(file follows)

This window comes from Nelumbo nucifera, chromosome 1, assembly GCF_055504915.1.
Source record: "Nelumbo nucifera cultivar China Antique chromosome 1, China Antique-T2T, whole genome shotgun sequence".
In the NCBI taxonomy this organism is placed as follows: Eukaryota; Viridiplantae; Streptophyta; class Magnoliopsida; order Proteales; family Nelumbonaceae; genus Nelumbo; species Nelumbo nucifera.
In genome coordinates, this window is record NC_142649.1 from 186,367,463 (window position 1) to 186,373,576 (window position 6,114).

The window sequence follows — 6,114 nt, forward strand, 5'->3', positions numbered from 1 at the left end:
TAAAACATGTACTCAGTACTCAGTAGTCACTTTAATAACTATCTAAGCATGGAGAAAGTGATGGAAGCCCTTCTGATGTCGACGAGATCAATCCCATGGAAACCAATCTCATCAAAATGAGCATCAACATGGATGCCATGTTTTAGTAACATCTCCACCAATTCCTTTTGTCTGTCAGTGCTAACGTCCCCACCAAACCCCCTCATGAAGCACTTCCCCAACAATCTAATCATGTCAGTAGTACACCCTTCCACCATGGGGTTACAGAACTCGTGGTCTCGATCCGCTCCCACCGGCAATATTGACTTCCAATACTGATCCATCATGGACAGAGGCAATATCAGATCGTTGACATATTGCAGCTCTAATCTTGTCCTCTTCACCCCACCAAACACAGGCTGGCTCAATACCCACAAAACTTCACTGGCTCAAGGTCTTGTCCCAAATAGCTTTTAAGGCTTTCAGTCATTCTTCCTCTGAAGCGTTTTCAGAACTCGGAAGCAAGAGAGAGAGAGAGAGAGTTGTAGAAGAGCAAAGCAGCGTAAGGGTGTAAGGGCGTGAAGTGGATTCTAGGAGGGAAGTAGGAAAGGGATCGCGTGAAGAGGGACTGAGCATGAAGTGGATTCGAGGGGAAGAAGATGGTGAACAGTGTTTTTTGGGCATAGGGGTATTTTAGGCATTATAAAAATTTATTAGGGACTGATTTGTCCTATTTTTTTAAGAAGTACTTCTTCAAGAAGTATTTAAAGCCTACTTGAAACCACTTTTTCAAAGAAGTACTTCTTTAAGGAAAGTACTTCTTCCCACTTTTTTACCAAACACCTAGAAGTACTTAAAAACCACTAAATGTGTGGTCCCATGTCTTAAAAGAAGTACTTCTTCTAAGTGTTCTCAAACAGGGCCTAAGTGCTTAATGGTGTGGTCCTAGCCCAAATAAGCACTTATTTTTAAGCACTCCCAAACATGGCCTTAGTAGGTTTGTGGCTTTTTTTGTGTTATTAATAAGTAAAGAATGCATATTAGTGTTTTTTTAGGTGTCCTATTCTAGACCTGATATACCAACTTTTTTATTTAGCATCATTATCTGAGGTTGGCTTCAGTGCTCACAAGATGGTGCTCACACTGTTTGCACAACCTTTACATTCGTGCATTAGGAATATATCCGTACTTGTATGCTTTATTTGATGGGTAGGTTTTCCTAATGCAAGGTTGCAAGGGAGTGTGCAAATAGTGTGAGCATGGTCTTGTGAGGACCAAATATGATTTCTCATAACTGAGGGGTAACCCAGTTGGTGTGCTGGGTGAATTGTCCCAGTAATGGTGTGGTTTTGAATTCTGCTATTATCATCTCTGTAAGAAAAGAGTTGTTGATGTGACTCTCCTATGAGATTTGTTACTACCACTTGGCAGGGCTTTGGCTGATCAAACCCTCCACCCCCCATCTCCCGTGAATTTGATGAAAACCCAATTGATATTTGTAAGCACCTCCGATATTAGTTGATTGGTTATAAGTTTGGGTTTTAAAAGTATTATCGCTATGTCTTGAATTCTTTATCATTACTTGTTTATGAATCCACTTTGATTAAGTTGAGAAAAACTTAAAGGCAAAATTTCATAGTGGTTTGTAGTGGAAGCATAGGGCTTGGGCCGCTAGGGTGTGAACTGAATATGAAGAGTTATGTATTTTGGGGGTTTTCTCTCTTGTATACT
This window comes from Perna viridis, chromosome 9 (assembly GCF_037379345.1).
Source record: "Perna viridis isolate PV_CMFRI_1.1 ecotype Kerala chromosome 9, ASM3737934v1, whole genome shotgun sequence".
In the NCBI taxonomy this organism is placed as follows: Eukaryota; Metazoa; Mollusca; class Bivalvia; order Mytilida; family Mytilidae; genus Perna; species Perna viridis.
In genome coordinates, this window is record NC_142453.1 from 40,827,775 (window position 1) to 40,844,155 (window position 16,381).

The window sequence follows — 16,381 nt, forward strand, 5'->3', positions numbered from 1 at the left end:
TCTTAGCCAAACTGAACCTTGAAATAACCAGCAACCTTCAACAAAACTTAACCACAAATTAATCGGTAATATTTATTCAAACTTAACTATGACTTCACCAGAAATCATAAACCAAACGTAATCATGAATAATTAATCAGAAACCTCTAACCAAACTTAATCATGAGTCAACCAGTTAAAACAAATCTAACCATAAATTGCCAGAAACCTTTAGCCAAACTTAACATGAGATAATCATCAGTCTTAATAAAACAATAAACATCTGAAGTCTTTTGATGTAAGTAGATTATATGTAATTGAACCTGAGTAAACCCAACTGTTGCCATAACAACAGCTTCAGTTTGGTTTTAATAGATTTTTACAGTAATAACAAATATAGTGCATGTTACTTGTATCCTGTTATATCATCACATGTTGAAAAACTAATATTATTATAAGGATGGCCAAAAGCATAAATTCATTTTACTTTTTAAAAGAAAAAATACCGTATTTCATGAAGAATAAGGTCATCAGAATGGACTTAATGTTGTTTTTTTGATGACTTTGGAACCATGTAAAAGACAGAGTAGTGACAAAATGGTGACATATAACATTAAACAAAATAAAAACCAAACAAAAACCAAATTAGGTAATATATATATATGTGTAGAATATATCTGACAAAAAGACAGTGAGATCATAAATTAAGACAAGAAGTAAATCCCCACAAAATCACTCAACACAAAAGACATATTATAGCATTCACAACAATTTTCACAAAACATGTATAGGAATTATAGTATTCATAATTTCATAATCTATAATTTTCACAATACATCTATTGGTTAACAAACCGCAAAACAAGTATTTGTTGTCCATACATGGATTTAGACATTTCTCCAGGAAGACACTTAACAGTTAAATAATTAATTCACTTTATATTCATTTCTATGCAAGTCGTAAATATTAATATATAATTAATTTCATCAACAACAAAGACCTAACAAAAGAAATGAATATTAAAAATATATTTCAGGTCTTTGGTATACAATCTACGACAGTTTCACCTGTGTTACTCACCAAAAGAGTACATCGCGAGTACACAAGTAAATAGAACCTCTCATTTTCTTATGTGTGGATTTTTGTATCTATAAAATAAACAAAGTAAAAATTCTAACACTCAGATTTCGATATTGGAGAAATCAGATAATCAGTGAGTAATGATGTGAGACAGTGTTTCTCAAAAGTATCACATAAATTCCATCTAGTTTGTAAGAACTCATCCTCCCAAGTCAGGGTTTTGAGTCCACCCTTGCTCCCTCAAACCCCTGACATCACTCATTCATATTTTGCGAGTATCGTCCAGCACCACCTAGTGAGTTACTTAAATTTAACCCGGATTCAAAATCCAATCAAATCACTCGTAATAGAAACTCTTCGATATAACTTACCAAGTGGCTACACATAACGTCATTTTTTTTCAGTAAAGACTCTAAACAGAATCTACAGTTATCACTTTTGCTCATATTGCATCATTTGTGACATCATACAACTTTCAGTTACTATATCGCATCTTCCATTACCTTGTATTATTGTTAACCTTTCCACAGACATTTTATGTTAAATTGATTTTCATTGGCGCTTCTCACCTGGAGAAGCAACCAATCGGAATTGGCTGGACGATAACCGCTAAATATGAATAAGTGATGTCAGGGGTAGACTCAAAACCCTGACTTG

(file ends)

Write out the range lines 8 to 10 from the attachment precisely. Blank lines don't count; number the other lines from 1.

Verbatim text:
Source record: "Perna viridis isolate PV_CMFRI_1.1 ecotype Kerala chromosome 9, ASM3737934v1, whole genome shotgun sequence".
In the NCBI taxonomy this organism is placed as follows: Eukaryota; Metazoa; Mollusca; class Bivalvia; order Mytilida; family Mytilidae; genus Perna; species Perna viridis.
In genome coordinates, this window is record NC_142453.1 from 40,827,775 (window position 1) to 40,844,155 (window position 16,381).